EDITORIALS

The National Medical Commission – More of the same

George Thomas

Published online: April 16, 2018


The Cabinet chaired by the Prime Minister has accepted six amendments to the National Medical Commission Bill suggested by the Department-related Parliamentary Standing Committee (1). These amendments are:

  • the proposed National Licentiate Examination has been replaced by a countrywide final MBBS examination called the National Exit Test (NEXT);
  • the bridge course to train practitioners from AYUSH (Ayurveda, Unani, Siddha and Homeopathy) in modern medicine has been removed, and it has been left to individual states to take a decision about this;
  • the percentage of seats in private medical training institutions under fee regulation has been increased from 40% to 50%;
  • the number of nominees from the states and Union territories who are members of the Commission has been increased from three to six; the penalties for non-compliance with educational norms for colleges has been modified;
  • and the punishment for practising modern medicine without qualification has been made imprisonment up to one year and a fine of Rs 5 lakh.

The stage is now set for the abolition of the Medical Council of India (MCI). The question in the mind of every health activist will be whether this will mark a new era in healthcare in India. The short answer is, unfortunately, no.

In a rare moment of candour, the Parliamentary Standing Committee states (2:p 95), that there is no robust data on medical human resources in India. It is amazing and rather sad, that with the ability to gather good data on virtually any topic of interest to the government, data on health resources is so poor. It reveals a fundamental truth about successive governments in India, that is, they care little for health outcomes. It probably does not matter electorally.

It should come as no surprise, therefore, that whether it is the BJP or the Congress at the Centre, health policy is firmly oriented towards the market. The bill drafted by the Niti Aayog, is clearly market-oriented. The provision to allow private colleges which will be able to set their own fees for 50 % of seats will ensure that high cost private care will continue for the foreseeable future in India. The only way to recoup the huge fees for education in these colleges is to charge huge fees to patients. The idea that these colleges will help increase the supply of human resources is most certainly false. Large scale private education in the medical sector has been in existence in India since the 1980’s. It has merely exacerbated the problem of overcrowding of medical professionals in cities and directly contributed to unethical practices like unnecessary procedures. A marketplace is for profit, the health marketplace is no different and poor regulation ensures that unethical practices to increase profit abound.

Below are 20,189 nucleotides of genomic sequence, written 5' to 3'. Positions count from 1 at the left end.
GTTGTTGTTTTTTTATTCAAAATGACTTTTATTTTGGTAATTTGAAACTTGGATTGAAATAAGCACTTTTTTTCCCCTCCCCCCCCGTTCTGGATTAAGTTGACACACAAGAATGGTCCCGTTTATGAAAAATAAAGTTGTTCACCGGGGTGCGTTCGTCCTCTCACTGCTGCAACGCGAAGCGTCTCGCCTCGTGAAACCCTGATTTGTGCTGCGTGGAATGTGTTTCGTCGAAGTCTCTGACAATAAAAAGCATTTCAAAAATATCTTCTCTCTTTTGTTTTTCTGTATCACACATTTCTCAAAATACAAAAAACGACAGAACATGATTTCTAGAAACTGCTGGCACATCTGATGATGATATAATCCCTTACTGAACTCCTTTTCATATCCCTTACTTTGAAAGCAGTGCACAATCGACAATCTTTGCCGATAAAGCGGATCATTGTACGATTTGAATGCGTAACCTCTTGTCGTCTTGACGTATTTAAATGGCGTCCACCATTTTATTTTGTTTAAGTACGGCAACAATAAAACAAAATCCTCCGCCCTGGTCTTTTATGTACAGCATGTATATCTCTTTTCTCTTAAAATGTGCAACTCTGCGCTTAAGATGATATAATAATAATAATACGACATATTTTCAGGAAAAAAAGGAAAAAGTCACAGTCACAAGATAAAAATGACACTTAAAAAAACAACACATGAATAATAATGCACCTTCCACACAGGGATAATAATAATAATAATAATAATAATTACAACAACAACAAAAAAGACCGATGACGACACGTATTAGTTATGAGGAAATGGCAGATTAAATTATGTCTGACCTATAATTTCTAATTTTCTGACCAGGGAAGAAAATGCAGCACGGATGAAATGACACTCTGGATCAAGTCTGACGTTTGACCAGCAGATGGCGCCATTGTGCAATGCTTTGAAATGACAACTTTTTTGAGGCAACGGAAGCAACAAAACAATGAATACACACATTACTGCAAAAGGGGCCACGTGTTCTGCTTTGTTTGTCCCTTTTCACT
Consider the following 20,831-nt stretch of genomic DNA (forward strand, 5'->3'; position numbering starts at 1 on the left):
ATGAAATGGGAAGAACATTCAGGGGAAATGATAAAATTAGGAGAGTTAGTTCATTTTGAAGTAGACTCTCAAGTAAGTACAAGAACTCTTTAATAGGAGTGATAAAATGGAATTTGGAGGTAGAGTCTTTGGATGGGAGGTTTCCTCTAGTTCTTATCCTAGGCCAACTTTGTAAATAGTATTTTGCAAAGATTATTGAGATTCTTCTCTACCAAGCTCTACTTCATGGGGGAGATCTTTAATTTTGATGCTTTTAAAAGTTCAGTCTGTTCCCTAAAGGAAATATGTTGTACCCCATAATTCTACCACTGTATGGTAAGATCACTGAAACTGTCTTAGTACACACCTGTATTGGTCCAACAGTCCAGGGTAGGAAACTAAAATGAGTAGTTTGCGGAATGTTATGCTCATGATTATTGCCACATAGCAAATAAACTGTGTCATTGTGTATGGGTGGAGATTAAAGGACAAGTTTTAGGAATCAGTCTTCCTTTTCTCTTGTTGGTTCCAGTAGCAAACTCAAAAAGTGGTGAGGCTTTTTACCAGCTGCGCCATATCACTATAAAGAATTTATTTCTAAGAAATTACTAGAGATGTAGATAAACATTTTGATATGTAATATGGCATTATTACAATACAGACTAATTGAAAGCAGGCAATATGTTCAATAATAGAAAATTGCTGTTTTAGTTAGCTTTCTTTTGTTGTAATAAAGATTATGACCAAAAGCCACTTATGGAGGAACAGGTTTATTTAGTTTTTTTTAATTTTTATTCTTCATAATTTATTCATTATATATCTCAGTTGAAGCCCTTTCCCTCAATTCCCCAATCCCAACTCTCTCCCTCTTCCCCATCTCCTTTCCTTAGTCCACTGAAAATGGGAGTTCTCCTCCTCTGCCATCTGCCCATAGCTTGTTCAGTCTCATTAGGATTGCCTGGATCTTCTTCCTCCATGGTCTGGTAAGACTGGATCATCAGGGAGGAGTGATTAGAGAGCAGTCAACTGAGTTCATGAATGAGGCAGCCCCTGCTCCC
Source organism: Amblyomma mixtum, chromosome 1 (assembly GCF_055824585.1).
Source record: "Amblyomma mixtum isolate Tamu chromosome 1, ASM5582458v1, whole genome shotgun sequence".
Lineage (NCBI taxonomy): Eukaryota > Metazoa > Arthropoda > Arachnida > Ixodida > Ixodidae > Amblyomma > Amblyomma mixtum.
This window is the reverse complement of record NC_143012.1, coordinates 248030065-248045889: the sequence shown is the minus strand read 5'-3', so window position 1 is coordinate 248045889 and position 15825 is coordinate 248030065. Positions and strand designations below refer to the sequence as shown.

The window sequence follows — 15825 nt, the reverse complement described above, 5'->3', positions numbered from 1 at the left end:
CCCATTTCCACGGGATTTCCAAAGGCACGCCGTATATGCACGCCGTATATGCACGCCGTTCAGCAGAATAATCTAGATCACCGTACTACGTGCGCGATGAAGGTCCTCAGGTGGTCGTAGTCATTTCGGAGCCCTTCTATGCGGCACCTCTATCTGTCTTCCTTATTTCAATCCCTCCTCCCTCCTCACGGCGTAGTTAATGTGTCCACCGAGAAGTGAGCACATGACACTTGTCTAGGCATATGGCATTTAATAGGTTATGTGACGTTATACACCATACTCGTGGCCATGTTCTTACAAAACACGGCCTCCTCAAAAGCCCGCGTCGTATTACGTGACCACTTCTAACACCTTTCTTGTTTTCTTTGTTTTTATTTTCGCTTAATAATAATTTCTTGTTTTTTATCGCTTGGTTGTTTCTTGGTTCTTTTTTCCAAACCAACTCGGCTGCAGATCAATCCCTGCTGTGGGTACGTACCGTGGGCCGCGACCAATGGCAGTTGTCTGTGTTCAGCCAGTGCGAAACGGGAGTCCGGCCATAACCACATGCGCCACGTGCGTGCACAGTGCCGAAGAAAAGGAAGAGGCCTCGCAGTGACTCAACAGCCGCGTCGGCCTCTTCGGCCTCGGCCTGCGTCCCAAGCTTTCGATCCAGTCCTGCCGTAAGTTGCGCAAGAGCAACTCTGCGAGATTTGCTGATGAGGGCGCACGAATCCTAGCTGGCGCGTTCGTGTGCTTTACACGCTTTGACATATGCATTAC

The differences between the new National Medical Commission and the existing MCI are merely organisational. There is nothing in the Bill which will make a fundamental change in the way medical education is provided in India. Replacing the unwieldy MCI with a more compact NMC does not guarantee the end of corruption. Having a number of nominated members does not guarantee excellence. In fact, quite the reverse may happen with a number of time servers being nominated, the chief qualification being proximity to the government of the day. Regulatory capture by private colleges which are ready and able to pay bribes will continue to be a threat.

If India really wants to provide a high quality medical care service accessible to every citizen, it urgently needs to:

  1. have a clear idea about health human resources required;
  2. decide about how to set up the requisite number of training institutions;
  3. have clear policies for employment and remuneration of the graduates of these institutions;
  4. decide on the resources required to make this possible in a realistic time scale;
  5. take the states along in any planning in this sector.

It is very clear that the Niti Aayog has more hubris than expertise and is heartless. The parliamentarians have failed in their basic duty to do what is good for the people. The faith in market mechanisms clearly means a readiness to accept that a large section of the populace will continue to have little or no access to healthcare because they have no ability to pay. Coupled with the increasing dependence on poorly-designed insurance to provide even basic care, it will mean that the existing system of government hospitals with pathetic infrastructure and overworked staff for the majority, and shiny corporate hospitals chasing the paying patient will continue. India will continue to be home to the cruel paradox; the largest number of people with curable conditions unable to access care, and perhaps the largest number of shiny private hospitals providing all sorts of interventions, many with no evidence base. Acche Din, indeed!

References

  1. Press Information Bureau, Government of India. Cabinet approves certain official amendments to the National Medical Commission (NMC) Bill. New Delhi; PIB, MOHFW; 2018 Mar 28 [cited 2018 Apr 4]. Available from: http://pib.nic.in/newsite/PrintRelease.aspx?relid=178176
  2. Department-related Parliamentary Standing Committee on Health and Family Welfare. One Hundred Ninth Report on the National Medical Commission Bill, 2017. New Delhi; MoHFW; 2018 Mar 20 [cited 2018 Apr 4]. Available from: http://164.100.47.5/newcommittee/reports/EnglishCommittees/Committee%20on%20Health%20and%20Family%20Welfare/109.pdf
About the Authors

George Thomas ([email protected])

Chief Orthopaedic Surgeon

St Isabel’s Hospital, Mylapore, Chennai 600 004, India

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